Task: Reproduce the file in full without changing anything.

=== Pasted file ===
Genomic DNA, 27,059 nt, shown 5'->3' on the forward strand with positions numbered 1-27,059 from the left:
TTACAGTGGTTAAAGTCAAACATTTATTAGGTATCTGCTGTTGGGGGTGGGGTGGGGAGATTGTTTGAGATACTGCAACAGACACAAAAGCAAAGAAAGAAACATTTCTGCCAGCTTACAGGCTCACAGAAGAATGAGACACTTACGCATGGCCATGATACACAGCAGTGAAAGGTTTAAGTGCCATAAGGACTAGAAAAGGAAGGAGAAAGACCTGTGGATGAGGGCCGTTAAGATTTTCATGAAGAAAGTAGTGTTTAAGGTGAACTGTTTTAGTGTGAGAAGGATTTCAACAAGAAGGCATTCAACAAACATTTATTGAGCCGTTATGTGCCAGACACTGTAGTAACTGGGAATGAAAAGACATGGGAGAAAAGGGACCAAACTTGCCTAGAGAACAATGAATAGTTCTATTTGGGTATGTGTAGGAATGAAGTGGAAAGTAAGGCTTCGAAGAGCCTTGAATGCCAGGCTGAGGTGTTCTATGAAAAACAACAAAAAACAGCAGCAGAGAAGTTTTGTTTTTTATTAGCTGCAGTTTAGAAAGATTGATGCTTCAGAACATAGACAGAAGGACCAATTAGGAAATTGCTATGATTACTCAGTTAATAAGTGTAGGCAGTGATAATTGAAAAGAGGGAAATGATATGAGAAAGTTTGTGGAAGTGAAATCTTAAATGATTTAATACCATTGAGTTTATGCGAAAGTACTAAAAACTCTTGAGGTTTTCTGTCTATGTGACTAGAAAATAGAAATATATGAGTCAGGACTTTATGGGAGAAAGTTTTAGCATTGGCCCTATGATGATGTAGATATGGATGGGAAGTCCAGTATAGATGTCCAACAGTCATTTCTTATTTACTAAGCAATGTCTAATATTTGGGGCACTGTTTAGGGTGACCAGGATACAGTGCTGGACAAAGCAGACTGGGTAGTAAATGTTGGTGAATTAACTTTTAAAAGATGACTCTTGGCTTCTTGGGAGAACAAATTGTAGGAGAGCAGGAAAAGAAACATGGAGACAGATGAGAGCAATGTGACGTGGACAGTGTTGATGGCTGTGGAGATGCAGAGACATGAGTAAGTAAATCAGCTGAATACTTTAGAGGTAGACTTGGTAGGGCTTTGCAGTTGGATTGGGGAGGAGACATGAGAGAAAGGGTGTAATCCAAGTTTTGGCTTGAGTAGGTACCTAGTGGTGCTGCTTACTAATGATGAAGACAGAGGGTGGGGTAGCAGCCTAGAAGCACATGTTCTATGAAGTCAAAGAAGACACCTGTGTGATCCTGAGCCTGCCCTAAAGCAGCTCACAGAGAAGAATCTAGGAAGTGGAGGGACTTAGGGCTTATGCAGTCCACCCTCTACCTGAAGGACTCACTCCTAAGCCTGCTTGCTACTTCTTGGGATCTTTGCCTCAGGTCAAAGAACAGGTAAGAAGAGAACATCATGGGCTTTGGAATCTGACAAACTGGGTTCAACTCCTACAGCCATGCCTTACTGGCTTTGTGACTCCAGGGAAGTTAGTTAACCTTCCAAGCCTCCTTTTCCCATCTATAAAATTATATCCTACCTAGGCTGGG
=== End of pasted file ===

Genomic DNA, 27,059 nt, shown 5'->3' on the forward strand with positions numbered 1-27,059 from the left:
TTACAGTGGTTAAAGTCAAACATTTATTAGGTATCTGCTGTTGGGGGTGGGGTGGGGAGATTGTTTGAGATACTGCAACAGACACAAAAGCAAAGAAAGAAACATTTCTGCCAGCTTACAGGCTCACAGAAGAATGAGACACTTACGCATGGCCATGATACACAGCAGTGAAAGGTTTAAGTGCCATAAGGACTAGAAAAGGAAGGAGAAAGACCTGTGGATGAGGGCCGTTAAGATTTTCATGAAGAAAGTAGTGTTTAAGGTGAACTGTTTTAGTGTGAGAAGGATTTCAACAAGAAGGCATTCAACAAACATTTATTGAGCCGTTATGTGCCAGACACTGTAGTAACTGGGAATGAAAAGACATGGGAGAAAAGGGACCAAACTTGCCTAGAGAACAATGAATAGTTCTATTTGGGTATGTGTAGGAATGAAGTGGAAAGTAAGGCTTCGAAGAGCCTTGAATGCCAGGCTGAGGTGTTCTATGAAAAACAACAAAAAACAGCAGCAGAGAAGTTTTGTTTTTTATTAGCTGCAGTTTAGAAAGATTGATGCTTCAGAACATAGACAGAAGGACCAATTAGGAAATTGCTATGATTACTCAGTTAATAAGTGTAGGCAGTGATAATTGAAAAGAGGGAAATGATATGAGAAAGTTTGTGGAAGTGAAATCTTAAATGATTTAATACCATTGAGTTTATGCGAAAGTACTAAAAACTCTTGAGGTTTTCTGTCTATGTGACTAGAAAATAGAAATATATGAGTCAGGACTTTATGGGAGAAAGTTTTAGCATTGGCCCTATGATGATGTAGATATGGATGGGAAGTCCAGTATAGATGTCCAACAGTCATTTCTTATTTACTAAGCAATGTCTAATATTTGGGGCACTGTTTAGGGTGACCAGGATACAGTGCTGGACAAAGCAGACTGGGTAGTAAATGTTGGTGAATTAACTTTTAAAAGATGACTCTTGGCTTCTTGGGAGAACAAATTGTAGGAGAGCAGGAAAAGAAACATGGAGACAGATGAGAGCAATGTGACGTGGACAGTGTTGATGGCTGTGGAGATGCAGAGACATGAGTAAGTAAATCAGCTGAATACTTTAGAGGTAGACTTGGTAGGGCTTTGCAGTTGGATTGGGGAGGAGACATGAGAGAAAGGGTGTAATCCAAGTTTTGGCTTGAGTAGGTACCTAGTGGTGCTGCTTACTAATGATGAAGACAGAGGGTGGGGTAGCAGCCTAGAAGCACATGTTCTATGAAGTCAAAGAAGACACCTGTGTGATCCTGAGCCTGCCCTAAAGCAGCTCACAGAGAAGAATCTAGGAAGTGGAGGGACTTAGGGCTTATGCAGTCCACCCTCTACCTGAAGGACTCACTCCTAAGCCTGCTTGCTACTTCTTGGGATCTTTGCCTCAGGTCAAAGAACAGGTAAGAAGAGAACATCATGGGCTTTGGAATCTGACAAACTGGGTTCAACTCCTACAGCCATGCCTTACTGGCTTTGTGACTCCAGGGAAGTTAGTTAACCTTCCAAGCCTCCTTTTCCCATCTATAAAATTATATCCTACCTAGGCTGGG